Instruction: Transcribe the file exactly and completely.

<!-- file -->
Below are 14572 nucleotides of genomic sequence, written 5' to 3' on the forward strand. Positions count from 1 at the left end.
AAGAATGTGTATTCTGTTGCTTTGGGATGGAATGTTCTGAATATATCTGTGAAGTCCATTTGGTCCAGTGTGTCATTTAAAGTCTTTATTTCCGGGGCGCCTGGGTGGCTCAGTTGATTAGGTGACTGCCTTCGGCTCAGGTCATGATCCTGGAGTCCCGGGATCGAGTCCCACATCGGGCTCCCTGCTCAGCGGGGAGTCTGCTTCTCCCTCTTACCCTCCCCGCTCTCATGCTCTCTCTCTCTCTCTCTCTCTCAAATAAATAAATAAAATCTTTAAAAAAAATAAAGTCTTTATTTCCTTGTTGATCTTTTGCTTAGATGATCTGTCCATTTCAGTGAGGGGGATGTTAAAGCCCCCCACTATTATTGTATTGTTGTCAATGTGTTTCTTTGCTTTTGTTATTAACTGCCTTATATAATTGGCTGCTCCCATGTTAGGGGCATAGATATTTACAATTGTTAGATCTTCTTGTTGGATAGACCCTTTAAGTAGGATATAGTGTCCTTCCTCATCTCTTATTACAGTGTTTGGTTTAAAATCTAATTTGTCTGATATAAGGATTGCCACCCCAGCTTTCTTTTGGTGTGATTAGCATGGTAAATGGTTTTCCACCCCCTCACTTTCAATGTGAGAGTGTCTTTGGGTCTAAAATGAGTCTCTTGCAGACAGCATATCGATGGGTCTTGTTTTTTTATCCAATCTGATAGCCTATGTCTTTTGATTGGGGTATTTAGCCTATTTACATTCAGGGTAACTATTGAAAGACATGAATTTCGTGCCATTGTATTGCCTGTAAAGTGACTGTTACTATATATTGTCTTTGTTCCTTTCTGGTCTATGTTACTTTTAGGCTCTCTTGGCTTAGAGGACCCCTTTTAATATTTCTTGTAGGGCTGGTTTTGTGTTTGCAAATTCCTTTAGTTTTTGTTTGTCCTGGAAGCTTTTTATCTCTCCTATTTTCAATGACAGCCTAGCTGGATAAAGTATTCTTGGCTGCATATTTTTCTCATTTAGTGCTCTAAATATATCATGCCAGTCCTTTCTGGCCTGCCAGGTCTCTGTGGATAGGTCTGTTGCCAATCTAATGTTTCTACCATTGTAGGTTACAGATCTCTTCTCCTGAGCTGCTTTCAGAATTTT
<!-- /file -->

Below are 14572 nucleotides of genomic sequence, written 5' to 3' on the forward strand. Positions count from 1 at the left end.
AAGAATGTGTATTCTGTTGCTTTGGGATGGAATGTTCTGAATATATCTGTGAAGTCCATTTGGTCCAGTGTGTCATTTAAAGTCTTTATTTCCGGGGCGCCTGGGTGGCTCAGTTGATTAGGTGACTGCCTTCGGCTCAGGTCATGATCCTGGAGTCCCGGGATCGAGTCCCACATCGGGCTCCCTGCTCAGCGGGGAGTCTGCTTCTCCCTCTTACCCTCCCCGCTCTCATGCTCTCTCTCTCTCTCTCTCTCTCAAATAAATAAATAAAATCTTTAAAAAAAATAAAGTCTTTATTTCCTTGTTGATCTTTTGCTTAGATGATCTGTCCATTTCAGTGAGGGGGATGTTAAAGCCCCCCACTATTATTGTATTGTTGTCAATGTGTTTCTTTGCTTTTGTTATTAACTGCCTTATATAATTGGCTGCTCCCATGTTAGGGGCATAGATATTTACAATTGTTAGATCTTCTTGTTGGATAGACCCTTTAAGTAGGATATAGTGTCCTTCCTCATCTCTTATTACAGTGTTTGGTTTAAAATCTAATTTGTCTGATATAAGGATTGCCACCCCAGCTTTCTTTTGGTGTGATTAGCATGGTAAATGGTTTTCCACCCCCTCACTTTCAATGTGAGAGTGTCTTTGGGTCTAAAATGAGTCTCTTGCAGACAGCATATCGATGGGTCTTGTTTTTTTATCCAATCTGATAGCCTATGTCTTTTGATTGGGGTATTTAGCCTATTTACATTCAGGGTAACTATTGAAAGACATGAATTTCGTGCCATTGTATTGCCTGTAAAGTGACTGTTACTATATATTGTCTTTGTTCCTTTCTGGTCTATGTTACTTTTAGGCTCTCTTGGCTTAGAGGACCCCTTTTAATATTTCTTGTAGGGCTGGTTTTGTGTTTGCAAATTCCTTTAGTTTTTGTTTGTCCTGGAAGCTTTTTATCTCTCCTATTTTCAATGACAGCCTAGCTGGATAAAGTATTCTTGGCTGCATATTTTTCTCATTTAGTGCTCTAAATATATCATGCCAGTCCTTTCTGGCCTGCCAGGTCTCTGTGGATAGGTCTGTTGCCAATCTAATGTTTCTACCATTGTAGGTTACAGATCTCTTCTCCTGAGCTGCTTTCAGAATTTT